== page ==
Hawaii Governor Josh Green signed House Bill 650 earlier this month, euphemistically dubbed “A Bill for an Act Relating to Health,” allowing advanced practice registered nurses (APRNs) to evaluate whether or not a patient is eligible for assisted suicide and to prescribe the necessary drugs. The bill also reduces the required waiting period between the patient’s request to die and the administering of the lethal drug from 20 days to just five days. As per the new legislation, if it is believed that the patient would die in the interim, the waiting period can be waived to a minimum of 48 hours.
Green is a Democrat and an MD, and he has been awarded Physician of the Year by the Hawaii Medical Association twice in his career. He was born to Jewish parents.
Sen. Joy San Buenaventura explained that the law was necessary as many doctors were unwilling to perform the procedure.
“There aren’t many physicians that would help the patient to make that choice,” San Buenaventura said in an interview with the Hawaii Tribune Herald. “So, by increasing the ability of a patient to have an APRN prescribing is helpful. We also shortened the waiting time, because doctors, understandably, are not going to give the prescription drugs unless they know death is imminent. And patients need to get the prescription earlier to relieve them from the suffering, so we reduced the waiting time from 20 days to five days.”
Most health care facilities have adopted neutral policies on the law, leaving it up to individual doctors to decide whether to participate. Doctors are legally allowed to opt out of providing the service, and many do. As of the most recent report, which covered 2021, Kauai only had one provider who wrote a prescription.
“There are a number of healthcare providers, nurses and others who are really uncomfortable about this, so asking anybody to participate as a patient ends their life is a really tough thing,” said Melinda Ashton, chief quality officer for Hawaii Pacific Health, one of the state’s largest health care providers. “The most recent barrier does seem to be we haven’t yet located a pharmacy willing to provide the medication.”
Hawaii Pacific Health and The Queen’s Medical Center in Honolulu said their pharmacies will not fill the prescriptions, and hospitalized patients will not be able to take the lethal drugs on their campuses, the Honolulu Star-Advertiser reported.
To request a prescription for life-ending medication in Hawaii, a patient must be:
- At least 18 years old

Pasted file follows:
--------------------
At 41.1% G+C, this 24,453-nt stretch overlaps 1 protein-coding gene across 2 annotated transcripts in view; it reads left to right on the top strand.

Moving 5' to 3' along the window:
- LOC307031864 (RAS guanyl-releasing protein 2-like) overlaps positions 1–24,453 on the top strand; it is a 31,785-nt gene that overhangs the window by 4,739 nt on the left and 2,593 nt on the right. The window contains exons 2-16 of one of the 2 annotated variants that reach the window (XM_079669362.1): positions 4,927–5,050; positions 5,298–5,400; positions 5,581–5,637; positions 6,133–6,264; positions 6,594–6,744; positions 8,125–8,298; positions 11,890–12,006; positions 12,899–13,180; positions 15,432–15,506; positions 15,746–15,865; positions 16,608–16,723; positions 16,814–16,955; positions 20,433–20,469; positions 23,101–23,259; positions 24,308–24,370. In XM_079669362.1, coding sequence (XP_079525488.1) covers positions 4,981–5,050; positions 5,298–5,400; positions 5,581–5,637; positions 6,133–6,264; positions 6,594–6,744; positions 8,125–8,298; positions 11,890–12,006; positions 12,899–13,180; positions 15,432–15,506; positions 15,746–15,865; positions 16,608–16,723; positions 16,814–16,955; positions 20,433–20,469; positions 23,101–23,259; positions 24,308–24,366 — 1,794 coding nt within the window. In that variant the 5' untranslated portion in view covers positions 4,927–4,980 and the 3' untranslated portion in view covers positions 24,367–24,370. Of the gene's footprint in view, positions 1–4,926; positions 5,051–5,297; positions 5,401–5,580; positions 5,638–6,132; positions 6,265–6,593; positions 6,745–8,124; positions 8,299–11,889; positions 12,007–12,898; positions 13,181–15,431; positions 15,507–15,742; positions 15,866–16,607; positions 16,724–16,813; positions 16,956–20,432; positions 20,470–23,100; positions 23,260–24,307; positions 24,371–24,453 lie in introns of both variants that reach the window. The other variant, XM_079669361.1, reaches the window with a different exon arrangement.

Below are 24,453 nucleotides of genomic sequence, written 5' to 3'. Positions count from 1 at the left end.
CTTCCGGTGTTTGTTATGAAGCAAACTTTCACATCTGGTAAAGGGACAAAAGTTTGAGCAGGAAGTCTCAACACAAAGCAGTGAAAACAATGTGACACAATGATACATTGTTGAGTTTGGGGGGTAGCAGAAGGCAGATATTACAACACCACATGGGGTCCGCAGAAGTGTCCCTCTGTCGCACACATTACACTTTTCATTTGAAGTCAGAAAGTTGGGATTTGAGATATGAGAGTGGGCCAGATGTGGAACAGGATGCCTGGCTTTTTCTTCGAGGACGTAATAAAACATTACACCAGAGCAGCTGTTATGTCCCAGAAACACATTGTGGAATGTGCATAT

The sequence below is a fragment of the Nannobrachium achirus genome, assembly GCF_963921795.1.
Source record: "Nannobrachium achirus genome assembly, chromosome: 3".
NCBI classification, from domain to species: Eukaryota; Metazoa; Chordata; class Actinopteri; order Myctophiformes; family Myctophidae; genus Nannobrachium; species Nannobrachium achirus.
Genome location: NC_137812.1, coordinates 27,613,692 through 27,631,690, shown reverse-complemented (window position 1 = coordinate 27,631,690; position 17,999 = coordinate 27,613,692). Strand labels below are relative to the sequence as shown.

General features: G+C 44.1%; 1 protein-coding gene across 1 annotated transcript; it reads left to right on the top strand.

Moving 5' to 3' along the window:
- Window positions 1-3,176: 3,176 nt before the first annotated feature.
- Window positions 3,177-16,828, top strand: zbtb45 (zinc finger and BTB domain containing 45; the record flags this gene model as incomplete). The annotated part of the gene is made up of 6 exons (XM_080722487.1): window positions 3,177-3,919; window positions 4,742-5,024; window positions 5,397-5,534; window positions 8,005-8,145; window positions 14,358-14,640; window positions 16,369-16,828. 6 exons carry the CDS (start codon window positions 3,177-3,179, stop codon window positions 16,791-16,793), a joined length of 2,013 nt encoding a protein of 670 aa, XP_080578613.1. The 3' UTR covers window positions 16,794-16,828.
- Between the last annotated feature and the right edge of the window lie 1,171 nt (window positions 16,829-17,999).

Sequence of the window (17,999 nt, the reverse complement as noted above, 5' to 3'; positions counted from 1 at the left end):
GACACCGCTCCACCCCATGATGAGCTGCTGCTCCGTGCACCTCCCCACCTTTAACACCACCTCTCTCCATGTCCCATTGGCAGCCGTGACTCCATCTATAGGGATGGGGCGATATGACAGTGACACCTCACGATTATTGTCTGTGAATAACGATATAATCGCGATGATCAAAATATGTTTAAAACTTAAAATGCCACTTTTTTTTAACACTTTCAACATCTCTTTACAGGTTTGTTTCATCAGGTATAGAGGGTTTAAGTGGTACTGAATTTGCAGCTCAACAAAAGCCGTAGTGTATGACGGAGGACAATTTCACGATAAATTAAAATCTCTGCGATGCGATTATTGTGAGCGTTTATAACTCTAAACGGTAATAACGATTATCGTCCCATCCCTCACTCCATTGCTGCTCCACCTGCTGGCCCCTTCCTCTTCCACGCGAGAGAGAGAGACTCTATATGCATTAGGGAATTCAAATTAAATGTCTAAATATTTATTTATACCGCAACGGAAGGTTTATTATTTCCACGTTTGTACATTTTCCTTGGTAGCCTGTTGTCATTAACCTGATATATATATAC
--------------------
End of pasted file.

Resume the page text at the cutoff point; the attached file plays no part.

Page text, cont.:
- A Hawaii resident
- Mentally capable of making and communicating health care decisions
- Diagnosed with a terminal disease that will result in death within six months
The law’s restrictions require two health care providers to confirm a patient’s diagnosis, prognosis, ability to make decisions and that the request is voluntary. Patients must make three requests for the medication, voicing two at least 20 days apart and writing the third signed by two witnesses.
To use the medication, the patient must be able to ingest it on their own. A doctor or other person who administers the lethal medication may face criminal charges. Medically assisted death was legalized in Hawaii in 2018 in the “Our Care, Our Choice Act (OCOCA)” and it is estimated that between 40 and 70 patients each year request access to assisted suicide.
Euthanasia, which is practiced in some states of Australia, Canada, Belgium, Colombia, Luxembourg, the Netherlands, New Zealand, Portugal and Spain, is a practice in which another person — generally a physician — acts to cause death. Though not all countries with universal health care have legalized euthanasia, all of the countries that have legalized euthanasia have universal health care.
While euthanasia is currently illegal in all 50 states in the United States, assisted suicide is legal in Washington, D.C. and the states of California, Colorado, Oregon, Vermont, New Mexico, Maine, New Jersey, Hawaii and Washington. The status of assisted suicide is disputed in Montana, though it is currently authorized by Montana’s supreme court. Under these laws, terminating your own life is not legally categorized as suicide.